My goal seemed so simple: take a photo of the kids in their Easter outfits.

The result was worthy of a timeout. For me.

Easter Sunday was wonderful. An easy morning with Easter basket joy, terrific Mass, blissful drive to and from lake country (the kids happily played with each other from their respective car seats and then drifted off for naps), and awesome dinner and festivities with family. I took photos of the kids independently throughout the day, but didn’t get “the shot” of them together in their Easter outfits.

No worries. I could recreate that moment on Monday evening.

Peter’s khaki pants leg had a smear of synthetic cheese from the chips he happily munched on the route home and Charlotte’s white tights revealed wear from a day of crawling, but with a little creative positioning on my part, no one would be the wiser.

Dinner, Dancing with the Stars/Scooby Doo, and a bit of play later, it was time to capture my children in their Easter adorableness.

Both kids eased into their day-old clothes without struggle (I bribed Charlotte with my phone and caught Peter while he was glued to Scooby Doo).

Casey and I gathered the kids and headed to the entryway for a nice shot. Peter surprised me with knowing exactly how he’d like to pose. Against the newel post, hand on hip, knee bent with his foot on the upper step. Going with it, I set Charlotte down on the stair next to him.

My hands weren’t even off her ribcage when she turned to bolt up the stairs (her favorite pastime outside of digging in dirt and eating stuff found on the floor). Grab. Reposition. Grab. Reposition. Grab.

Okay, this clearly wasn’t going to work.

We headed up to Peter’s room, thinking that if the allure of the stairs was gone we fared better at getting the shot.

Wrong again.

This time Peter was the wiggler.

Now my patience was wearing out. I heard my voice getting louder and the tone was uncalled for (is that something that only Moms say? Am I the first to say it about myself?). Casey was the wrangler as I took a couple of shots to keep this fun (not at all) experience immortalized (my parents used to do that with our Christmas shots and they are our favorite ones, though I think my Mom’s eye still twitches a bit when she looks at them).

Try #3. Back to the stairs.

Why I thought this would work now is beyond me.

Set Charlotte down. Grab. Reposition. Repeat.

Plead with Peter to sit next to his sister. Stop kicking his legs on the wall. Just sit up. Stop crying. Repeat.

And then I snapped.

My tone was now completely uncalled for (very serious Momism). Casey alternated between trying to get the kids to cooperate and looking at me like I was an alien.

Each phrase (threat?) that tumbled from my mouth was worse than the one before. At some point I think I was just trying to get a reaction out of my dear husband, the man who calmly told me after 9-11 that I should not join the throng of cars at the gas pumps due to a “simple, economic fact.”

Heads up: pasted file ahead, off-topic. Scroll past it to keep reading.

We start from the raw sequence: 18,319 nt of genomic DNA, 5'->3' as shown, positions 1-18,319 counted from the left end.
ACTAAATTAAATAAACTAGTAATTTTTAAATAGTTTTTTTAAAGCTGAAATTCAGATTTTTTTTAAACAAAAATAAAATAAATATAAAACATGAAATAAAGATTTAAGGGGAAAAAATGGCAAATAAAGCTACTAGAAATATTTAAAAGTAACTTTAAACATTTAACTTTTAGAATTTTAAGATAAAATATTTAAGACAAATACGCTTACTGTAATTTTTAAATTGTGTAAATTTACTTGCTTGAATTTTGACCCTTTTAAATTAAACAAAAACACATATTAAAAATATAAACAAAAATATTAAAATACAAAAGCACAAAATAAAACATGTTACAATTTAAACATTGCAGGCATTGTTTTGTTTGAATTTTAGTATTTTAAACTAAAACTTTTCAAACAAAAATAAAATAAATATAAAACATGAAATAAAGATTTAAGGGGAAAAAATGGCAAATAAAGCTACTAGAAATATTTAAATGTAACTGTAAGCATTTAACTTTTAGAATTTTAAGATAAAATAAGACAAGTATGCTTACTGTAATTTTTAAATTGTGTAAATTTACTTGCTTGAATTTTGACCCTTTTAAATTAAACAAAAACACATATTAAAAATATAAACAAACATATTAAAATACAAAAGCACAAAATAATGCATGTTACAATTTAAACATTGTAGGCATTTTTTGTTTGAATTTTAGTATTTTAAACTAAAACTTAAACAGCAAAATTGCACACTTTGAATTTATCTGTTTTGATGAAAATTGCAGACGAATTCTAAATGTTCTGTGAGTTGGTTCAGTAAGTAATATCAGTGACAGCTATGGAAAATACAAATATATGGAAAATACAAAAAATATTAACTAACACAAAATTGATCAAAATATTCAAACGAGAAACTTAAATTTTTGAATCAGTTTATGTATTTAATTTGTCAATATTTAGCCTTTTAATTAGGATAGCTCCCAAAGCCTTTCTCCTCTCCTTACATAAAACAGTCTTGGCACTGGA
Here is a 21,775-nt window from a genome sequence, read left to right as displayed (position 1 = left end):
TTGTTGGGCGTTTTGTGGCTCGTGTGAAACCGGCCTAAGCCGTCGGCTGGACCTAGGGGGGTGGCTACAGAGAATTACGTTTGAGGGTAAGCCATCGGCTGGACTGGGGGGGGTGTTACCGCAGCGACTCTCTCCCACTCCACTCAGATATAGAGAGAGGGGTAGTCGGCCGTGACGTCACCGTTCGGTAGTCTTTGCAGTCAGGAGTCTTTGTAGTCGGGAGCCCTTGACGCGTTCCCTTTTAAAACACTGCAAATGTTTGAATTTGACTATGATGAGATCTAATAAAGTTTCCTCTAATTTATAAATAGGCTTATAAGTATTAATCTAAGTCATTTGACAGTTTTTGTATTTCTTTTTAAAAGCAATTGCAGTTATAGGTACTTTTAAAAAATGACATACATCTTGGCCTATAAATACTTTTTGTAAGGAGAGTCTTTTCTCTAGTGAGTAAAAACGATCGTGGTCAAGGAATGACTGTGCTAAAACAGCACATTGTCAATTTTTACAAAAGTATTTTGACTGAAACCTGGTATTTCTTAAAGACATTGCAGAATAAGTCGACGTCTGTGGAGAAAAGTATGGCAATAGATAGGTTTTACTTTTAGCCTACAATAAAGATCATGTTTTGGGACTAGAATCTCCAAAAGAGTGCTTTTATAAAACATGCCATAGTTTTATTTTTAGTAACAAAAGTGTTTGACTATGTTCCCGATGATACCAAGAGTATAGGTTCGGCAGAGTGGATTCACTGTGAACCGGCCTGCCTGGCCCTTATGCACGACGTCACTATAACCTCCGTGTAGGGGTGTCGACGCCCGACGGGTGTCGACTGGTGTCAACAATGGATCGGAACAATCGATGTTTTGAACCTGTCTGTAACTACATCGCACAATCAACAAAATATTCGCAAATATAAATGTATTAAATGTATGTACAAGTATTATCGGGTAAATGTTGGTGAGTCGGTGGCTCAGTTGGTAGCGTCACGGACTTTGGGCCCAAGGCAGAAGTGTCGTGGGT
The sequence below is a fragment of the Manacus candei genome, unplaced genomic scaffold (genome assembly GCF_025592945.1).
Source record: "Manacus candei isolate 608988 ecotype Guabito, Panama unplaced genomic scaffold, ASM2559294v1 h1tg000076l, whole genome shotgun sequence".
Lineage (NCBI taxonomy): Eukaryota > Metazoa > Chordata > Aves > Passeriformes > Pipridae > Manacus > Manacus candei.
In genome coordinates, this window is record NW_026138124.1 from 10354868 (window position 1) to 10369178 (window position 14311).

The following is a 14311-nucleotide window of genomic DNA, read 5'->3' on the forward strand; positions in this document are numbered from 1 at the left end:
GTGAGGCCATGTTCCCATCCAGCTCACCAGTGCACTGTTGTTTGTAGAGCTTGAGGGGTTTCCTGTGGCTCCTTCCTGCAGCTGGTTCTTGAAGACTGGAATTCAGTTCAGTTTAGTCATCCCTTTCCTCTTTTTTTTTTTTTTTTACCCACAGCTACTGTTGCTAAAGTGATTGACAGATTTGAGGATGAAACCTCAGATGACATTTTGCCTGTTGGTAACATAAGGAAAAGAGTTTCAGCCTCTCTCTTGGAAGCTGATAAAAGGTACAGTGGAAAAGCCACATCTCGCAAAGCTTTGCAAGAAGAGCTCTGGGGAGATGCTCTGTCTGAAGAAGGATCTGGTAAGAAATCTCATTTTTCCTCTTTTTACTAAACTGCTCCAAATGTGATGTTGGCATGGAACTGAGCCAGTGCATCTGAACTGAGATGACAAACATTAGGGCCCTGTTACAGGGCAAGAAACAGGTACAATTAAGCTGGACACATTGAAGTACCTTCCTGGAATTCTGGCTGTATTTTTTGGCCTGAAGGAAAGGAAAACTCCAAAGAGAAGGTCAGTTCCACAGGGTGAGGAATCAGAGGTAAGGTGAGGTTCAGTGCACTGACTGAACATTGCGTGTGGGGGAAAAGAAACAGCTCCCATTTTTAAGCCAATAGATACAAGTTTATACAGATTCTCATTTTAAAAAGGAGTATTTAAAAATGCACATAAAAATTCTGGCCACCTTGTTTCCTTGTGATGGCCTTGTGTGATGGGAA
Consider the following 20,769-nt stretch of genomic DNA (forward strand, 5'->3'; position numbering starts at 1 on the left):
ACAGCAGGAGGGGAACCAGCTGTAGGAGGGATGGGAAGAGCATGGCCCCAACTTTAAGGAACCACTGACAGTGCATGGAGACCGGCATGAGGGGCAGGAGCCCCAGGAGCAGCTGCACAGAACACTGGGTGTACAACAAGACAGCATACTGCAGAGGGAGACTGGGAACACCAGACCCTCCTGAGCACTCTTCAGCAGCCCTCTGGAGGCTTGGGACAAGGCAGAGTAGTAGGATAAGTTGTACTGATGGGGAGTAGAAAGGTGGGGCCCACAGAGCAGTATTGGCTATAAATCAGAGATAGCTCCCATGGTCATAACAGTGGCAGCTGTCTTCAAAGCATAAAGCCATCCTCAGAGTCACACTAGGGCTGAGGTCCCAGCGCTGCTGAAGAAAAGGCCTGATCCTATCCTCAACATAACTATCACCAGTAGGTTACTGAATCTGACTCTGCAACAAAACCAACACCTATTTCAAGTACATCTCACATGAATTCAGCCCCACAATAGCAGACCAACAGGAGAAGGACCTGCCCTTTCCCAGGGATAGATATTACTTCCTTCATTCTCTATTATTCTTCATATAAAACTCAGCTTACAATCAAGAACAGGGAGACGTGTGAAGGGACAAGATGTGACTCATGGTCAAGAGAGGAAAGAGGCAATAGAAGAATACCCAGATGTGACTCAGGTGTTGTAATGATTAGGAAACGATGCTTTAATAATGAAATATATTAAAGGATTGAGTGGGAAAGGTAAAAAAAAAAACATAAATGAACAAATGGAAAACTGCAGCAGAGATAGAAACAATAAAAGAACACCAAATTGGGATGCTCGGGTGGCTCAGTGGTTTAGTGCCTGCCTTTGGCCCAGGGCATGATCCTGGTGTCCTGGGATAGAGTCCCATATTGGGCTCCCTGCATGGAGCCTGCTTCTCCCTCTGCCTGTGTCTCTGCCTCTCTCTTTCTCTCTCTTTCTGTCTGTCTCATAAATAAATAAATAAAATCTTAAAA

He didn’t react (negatively, anyway) and I just kept going. And then I finally just gave up with the photo idea, muttering something about bringing them into the studio this weekend to get the stupid picture.

I felt like such a failure, but the huge chip on my shoulder made sure that I kept up my tirade through the next hour.

Later, as I laid in bed with Charlotte, the chip weighing down on me, remorse crept in.

I felt horrid.

Casey and Peter came in to say good night to us, and I sucked it up and apologized to Peter for being naughty.

“I’m sorry too, Mommy,” came out of my precious three year old.

“No, Peter. You don’t have to be sorry. Mommy is the one who is sorry. I did not act like a good Mommy, and I’m very sorry.”

“Well…I’m sorry that you’re sorry, Mommy.”

What a humbling moment. I felt the roles reversed and that even though I wasn’t sitting in the big blue chair, my timeout was now over.

I then thought about God, and how He must feel when He sees us snap and hurt the ones we love. Why is it so easy to lash out at those closest to us? I care so much about what other people think about me, but why could I care less what my family thinks of me during my meltdown? The guilt afterwards is enough for me to want to crawl into a hole, but often times my pride wins out and I act like the wounded one.

I guess that is what the sacrament of reconciliation is for…healing when we need it most. Healing almost in spite of ourselves, and saving us from the guilt and remorse of failure. If only we can remove the chip and admit our transgressions, the healing power from God is right there. Every time.

It seems like such a no brainer. Reconciliation is a gift extended to me, and yet I turn it away. I don’t do that with any other gift (especially ones that come in little boxes with metal clasps), so why this one? That chip. My pride. I have a knack for letting it get the best of me. If I would just get over myself, I wouldn’t have to feel this way.

I didn’t accomplish my goal, but am giving myself an extension (and hoping the kids don’t have some sort of freak growth spurt, thus outgrowing their just purchased clothes), as well as adding another goal to the list. First I’ll bring in a pro to take that sought-after Easter photo, and then I’ll check my pride at the door and put myself in the hands of the Ultimate Pro for a very redeeming timeout.

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